The following is a Supply Chain Matters guest commentary contributed by Arun Kumar P., a Principal Consultant at Infosys Limited, who is also a contributor to the Infosys Supply Chain Management Blog and consulting team.

The past few years have seen the increasing adoption of buy-online-pick-up-from-store initiatives at several grocery retailers in the United States. What began as a value-differentiating concept in a commoditized industry is more than just an idea today. However, if online grocery is to evolve into a broad-based business model with an alignment of capabilities, maturity of processes, and adoption of technologies, much more needs to be done. The consumer-facing front-end must borrow from leading e-commerce practices while the back-end fulfillment model must evolve by adapting warehousing best practices.

Cheerleaders of the online grocery business model point to its success in Europe and argue for its expansion by delivering orders to homes. Critics contend that this model cannot be effective in the US. Both miss the broader picture.

While it is true that Europe has taken the lead in enabling online grocery shopping where population density also allows home delivery, the keys to the successful adoption of online grocery are located elsewhere. Lost in these debates is the comprehensive understanding of linkages across the true view of consumer desires, alignment of retail grocers, and perspective of solution providers. Therein, I believe, lies the true platform for success.

True View of Consumer Desires

The first step in the journey towards online grocery commerce is to understand the consumer view. Why does she/he prefer online grocery shopping, and what are overall consumerexpectations? The answer, simply put, is that online grocery shopping translates into a time-saving method of fulfilling a domestic requirement that is not only repetitive but is also driven by set buying patterns. The consumer desires that the shopping experience mimics real-life. For instance:

  • Retain the ability to search and compare items before adding them to the cart
  • Expecting that the retailer to be sensitive to the varied storage, packing and handling requirements (e.g., maintaining chilled, frozen and ambient conditions; separating seafood from cleaning liquids, etc.)
  • Access to the latest pricing and promotion campaigns
  • With some items, the consumer  may prefer flexibility to order in one unit and pay in another (order bananas by dozen or lobsters by item, but pay by pound for both)
  • Support for customization and enhancement (icing for birthday cakes and suggestions of themed cutlery)
  • Convenience of picking items from the store at the time of choosing

 

Alignment of Retail Grocers

Retail grocers must move away from a ‘figure as we go’ approach when it comes to defining a comprehensive online strategy. A common refrain from retail grocers that I have heard is ‘we embarked on an online journey because our competition was doing the same’ or ‘my competitor has a pilot project going and so will I’.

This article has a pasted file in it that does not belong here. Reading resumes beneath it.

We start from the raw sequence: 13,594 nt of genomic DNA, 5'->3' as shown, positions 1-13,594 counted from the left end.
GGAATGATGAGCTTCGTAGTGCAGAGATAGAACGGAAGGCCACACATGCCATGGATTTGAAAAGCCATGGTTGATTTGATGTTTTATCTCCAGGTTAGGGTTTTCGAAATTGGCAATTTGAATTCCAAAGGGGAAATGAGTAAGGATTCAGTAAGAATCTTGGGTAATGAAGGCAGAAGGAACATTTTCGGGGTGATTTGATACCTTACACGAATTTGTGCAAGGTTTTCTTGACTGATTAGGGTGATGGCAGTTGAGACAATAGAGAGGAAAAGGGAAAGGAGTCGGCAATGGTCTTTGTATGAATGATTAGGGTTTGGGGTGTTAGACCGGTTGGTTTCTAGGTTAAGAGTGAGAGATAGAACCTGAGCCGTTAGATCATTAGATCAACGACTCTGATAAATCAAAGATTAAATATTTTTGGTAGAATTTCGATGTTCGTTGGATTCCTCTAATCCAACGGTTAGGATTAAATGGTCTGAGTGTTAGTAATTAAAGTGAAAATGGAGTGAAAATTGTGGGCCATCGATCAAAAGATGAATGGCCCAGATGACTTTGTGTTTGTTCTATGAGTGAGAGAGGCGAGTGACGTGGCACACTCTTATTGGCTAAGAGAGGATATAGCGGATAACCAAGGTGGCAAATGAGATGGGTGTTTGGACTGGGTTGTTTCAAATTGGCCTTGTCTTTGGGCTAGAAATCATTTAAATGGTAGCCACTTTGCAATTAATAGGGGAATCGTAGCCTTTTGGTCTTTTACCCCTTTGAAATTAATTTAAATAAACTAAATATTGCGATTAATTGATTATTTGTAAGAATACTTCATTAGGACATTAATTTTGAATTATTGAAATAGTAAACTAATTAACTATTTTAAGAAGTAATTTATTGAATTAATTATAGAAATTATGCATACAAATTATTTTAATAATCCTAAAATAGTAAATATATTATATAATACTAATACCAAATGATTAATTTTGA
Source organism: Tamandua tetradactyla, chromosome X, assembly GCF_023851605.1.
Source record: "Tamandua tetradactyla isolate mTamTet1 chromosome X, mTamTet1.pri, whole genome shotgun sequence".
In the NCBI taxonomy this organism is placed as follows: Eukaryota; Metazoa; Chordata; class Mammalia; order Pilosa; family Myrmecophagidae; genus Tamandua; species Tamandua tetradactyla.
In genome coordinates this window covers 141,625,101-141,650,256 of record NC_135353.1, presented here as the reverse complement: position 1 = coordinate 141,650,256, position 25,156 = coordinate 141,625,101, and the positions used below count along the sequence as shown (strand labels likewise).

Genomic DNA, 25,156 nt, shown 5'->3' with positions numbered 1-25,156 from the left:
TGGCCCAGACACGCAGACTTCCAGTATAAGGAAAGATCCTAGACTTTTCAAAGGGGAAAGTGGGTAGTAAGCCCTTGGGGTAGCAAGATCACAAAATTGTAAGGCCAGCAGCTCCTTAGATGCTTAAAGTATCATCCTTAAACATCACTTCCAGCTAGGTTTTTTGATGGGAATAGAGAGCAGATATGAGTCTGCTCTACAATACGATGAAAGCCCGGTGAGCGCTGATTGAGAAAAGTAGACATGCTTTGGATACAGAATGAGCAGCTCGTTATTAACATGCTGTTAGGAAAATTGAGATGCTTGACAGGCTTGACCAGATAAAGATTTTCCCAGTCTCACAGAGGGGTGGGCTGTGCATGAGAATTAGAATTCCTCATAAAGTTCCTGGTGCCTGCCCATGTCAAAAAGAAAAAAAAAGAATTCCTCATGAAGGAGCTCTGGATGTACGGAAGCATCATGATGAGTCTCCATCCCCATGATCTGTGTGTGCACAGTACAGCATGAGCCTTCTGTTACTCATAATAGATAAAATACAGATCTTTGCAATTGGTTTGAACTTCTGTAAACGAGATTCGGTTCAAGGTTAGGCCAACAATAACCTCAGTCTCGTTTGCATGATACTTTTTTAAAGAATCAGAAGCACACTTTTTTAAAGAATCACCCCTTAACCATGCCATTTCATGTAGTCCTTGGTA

A better approach is to first acknowledge and align with the consumer view listed above and then articulate the strategy. An execution plan across the elements of people, process and technology can follow.

 

People Element

Successful order fulfillment can be enabled through better workforce management and enabling existing store associates to pick customer orders during low traffic (morning) hours. Over time, these associates gain an insight into consumer preferences, enabling them to make ‘smart’ substitutions and offer suitable choices to store shoppers when asked for help. This is a vivid example of online grocery enablement facilitating cross-sell and upsell transactions with store shoppers.

 

Process Element

Detailing of process elements is beyond the scope of this blog. However, it must be highlighted that all business processes must be geared towards creating a unique online buying experience for the consumer. And the order fulfillment process within a store must combine the best practices of order orchestration, pick planning, item picking, item substitution, catch weight handling, order staging, and payment processing activities.

 

Technology Element

The right approach to technology requires an assessment of the current landscape within the enterprise and an analysis of solution options. Retailers are flexible on the former, but are skeptical of the latter – and rightly so – as we will see next.

 

Perspective of Solution Providers

Retailers desire innovative solutions that articulate business value. Surprisingly, product vendors still seem to lack the required perspective while extending their solutions to online grocers. Classifying solutions as ‘web capture’, ‘OMS’ and ‘WMS’ during customer interactions is the first mistake. It forces vendors to charge license fees for functionalities that will not be used. After all, when was the last time a grocer wanted a real-time count of lettuce on the store front? Product vendors must realize that standard definitions cease to apply when a process flow encompasses activities as diverse as order capture, order orchestration, and order fulfillment. A modular solution with powerful integration capabilities may just be the answer.

For now, it may be in the retailers’ best interest to consider a hybrid approach – the use of the package solution to meet a significant portion of needs, complemented by custom offerings from third party-integrators. WMS-lite anyone? Or SaaS?

To conclude, there is no doubt that online grocery is here to stay. It offers convenience, enhances loyalty, and deepens consumer connect. For retail grocers, deriving an online strategy from the consumer’s view and aligning the operational and technology dimensions is not only a viable differentiator, but the right platform for sustained success.

 

Please Note: Infosys Limited is one of other named sponsors for the Supply Chain Matters blog.